According to Interim School Superintendent Melody Sheppard, “The Warren County Educational Endowment continues to be a great partner of Warren County Public Schools. The funding provided by the Endowment enables our school system to create exciting learning opportunities for our students that otherwise may not have been possible. This year the Endowment is funding projects related to health sciences, performing arts, entrepreneurship, social-emotional learning, environmental stewardship, and accessibility. The Endowment continues to create a positive impact on our school system. We are thankful for their support.”
To date the Endowment has awarded 156 grants totaling $545,290.41. Persons interested in supporting the Endowment can contact the Endowment or make a donation at wceducationalendowment.org.
Social Security benefits will be paid on time and other updates related to the COVID-19 pandemic
Andrew Saul, Commissioner of Social Security, reminds the public that Social Security and Supplemental Security Income (SSI) benefit payments will continue to be paid on time during the COVID-19 pandemic. The agency also reminds everyone to be aware of scammers who try to take advantage of the pandemic to trick people into providing personal information or payment via retail gift cards, wire transfers, internet currency, or by mailing cash, to maintain Social Security benefit payments or receive economic impact payments from the Department of the Treasury.
“Social Security will pay monthly benefits on time and these payments will not be affected by the COVID-19 pandemic,” Commissioner Saul said. “I want our beneficiaries to be aware that scammers may try to trick you into thinking the pandemic is stopping or somehow changing your Social Security payments, but that is not true. Don’t be fooled.”
The Department of the Treasury will soon provide information about economic impact payments under the recently enacted law, the Coronavirus Aid, Relief, and Economic Security Act, or CARES Act. Treasury, not Social Security, will be making direct payments to eligible people. Please do not call Social Security about these payments as the agency does not have information to share.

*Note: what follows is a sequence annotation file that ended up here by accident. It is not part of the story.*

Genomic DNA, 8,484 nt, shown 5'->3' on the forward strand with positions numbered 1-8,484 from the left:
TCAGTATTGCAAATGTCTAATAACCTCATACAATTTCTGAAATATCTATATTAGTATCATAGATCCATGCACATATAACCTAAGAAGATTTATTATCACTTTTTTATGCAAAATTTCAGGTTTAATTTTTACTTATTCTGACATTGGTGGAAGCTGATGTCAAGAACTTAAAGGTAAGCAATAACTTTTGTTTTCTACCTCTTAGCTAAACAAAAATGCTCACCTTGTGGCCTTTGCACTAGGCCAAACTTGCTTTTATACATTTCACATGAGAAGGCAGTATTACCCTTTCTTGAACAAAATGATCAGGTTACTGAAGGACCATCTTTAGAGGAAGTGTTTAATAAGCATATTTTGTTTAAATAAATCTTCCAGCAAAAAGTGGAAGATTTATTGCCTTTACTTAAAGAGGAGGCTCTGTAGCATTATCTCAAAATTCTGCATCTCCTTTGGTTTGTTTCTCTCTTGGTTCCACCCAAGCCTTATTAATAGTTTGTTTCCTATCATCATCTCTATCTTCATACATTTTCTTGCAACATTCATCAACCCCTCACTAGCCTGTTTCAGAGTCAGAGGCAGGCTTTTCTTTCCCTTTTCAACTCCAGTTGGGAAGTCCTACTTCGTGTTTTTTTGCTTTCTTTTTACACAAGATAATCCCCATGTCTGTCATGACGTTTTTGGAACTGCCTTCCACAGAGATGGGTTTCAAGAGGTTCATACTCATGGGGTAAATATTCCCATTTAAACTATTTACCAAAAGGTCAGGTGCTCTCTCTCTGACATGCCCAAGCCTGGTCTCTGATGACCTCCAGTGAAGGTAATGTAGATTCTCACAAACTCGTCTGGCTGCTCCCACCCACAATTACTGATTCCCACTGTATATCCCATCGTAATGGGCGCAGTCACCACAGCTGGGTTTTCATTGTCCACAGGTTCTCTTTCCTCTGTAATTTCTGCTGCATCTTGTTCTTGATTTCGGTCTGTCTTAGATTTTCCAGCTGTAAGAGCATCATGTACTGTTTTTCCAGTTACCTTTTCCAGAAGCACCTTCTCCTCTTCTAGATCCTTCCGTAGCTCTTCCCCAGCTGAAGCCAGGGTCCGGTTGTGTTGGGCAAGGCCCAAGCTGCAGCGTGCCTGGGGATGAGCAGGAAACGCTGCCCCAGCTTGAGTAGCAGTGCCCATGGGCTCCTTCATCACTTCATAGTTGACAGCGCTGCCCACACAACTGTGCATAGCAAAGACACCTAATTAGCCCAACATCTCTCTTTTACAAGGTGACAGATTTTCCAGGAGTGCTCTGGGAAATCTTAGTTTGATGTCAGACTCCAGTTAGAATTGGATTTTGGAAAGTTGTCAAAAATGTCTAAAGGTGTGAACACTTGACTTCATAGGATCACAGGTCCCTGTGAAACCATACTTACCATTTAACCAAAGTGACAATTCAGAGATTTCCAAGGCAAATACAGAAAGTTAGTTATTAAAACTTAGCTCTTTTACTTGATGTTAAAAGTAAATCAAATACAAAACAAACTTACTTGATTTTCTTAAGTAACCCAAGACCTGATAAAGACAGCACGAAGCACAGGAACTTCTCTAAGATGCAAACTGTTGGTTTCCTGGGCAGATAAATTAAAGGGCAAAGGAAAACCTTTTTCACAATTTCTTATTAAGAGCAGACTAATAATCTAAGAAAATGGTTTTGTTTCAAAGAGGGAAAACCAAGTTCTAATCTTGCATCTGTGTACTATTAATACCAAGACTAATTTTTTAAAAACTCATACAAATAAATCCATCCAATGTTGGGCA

The agency continues to direct the public to its online self-service options whenever possible. Local offices are closed to the public but are available by phone. People can find their local field office phone number by accessing the Field Office Locator.
To allow available agents to provide better phone coverage, the agency is temporarily changing the National 800 Number hours starting on Tuesday, March 31, 2020. The hours will change from 7:00 a.m. to 7:00 p.m. local time to 8:00 a.m. to 5:30 p.m. local time. The agency is experiencing longer than normal wait times on the 800 Number and asks the public to remain patient, use its online services at www.socialsecurity.gov, or call their local office.
Please visit the agency’s COVID-19 web page at www.socialsecurity.gov/coronavirus/ for important information and updates.
Governor Northam COVID-19 update briefing – April 3, 2020
Important updates from Congressman Ben Cline – April 3, 2020
Since last week’s passage of H.R. 748, the Coronavirus Aid, Relief, and Economic Security (CARES) Act, federal agencies have issued guidelines for how this bill will be implemented. This important bill will utilize new resources to fight on the front lines of the coronavirus pandemic in America and will inject funding into the economy to help American workers, families, small businesses, and industries so that our country can not only survive this crisis but thrive when we do.
Day by day, more details continue to be made available about both the Paycheck Protection Program for small businesses and the Economic Impact Payments available to individuals, which are provisions of the CARES Act designed to provide key relief to the American people in the wake of the spread of the coronavirus. For an overview of action the U.S. Department of the Treasury has taken since the bill’s passage, please visit treasury.gov/cares.
The Supply Chain Stabilization Task Force, which is being run by FEMA and focused on meeting the demand for critical medical resources and supplies, published a fact sheet detailing its four-pronged approach to address issues related to critical protective and life-saving equipment: Preservation, Acceleration, Expansion, and Allocation.
To learn more about the Economic Impact Payments available to individuals through the CARES Act, please visit irs.gov. There, you will find information about who is eligible to receive payments and whether you need to take any action in order to receive the payments, among other helpful information. The IRS has said it will begin distributing the checks in the next three weeks.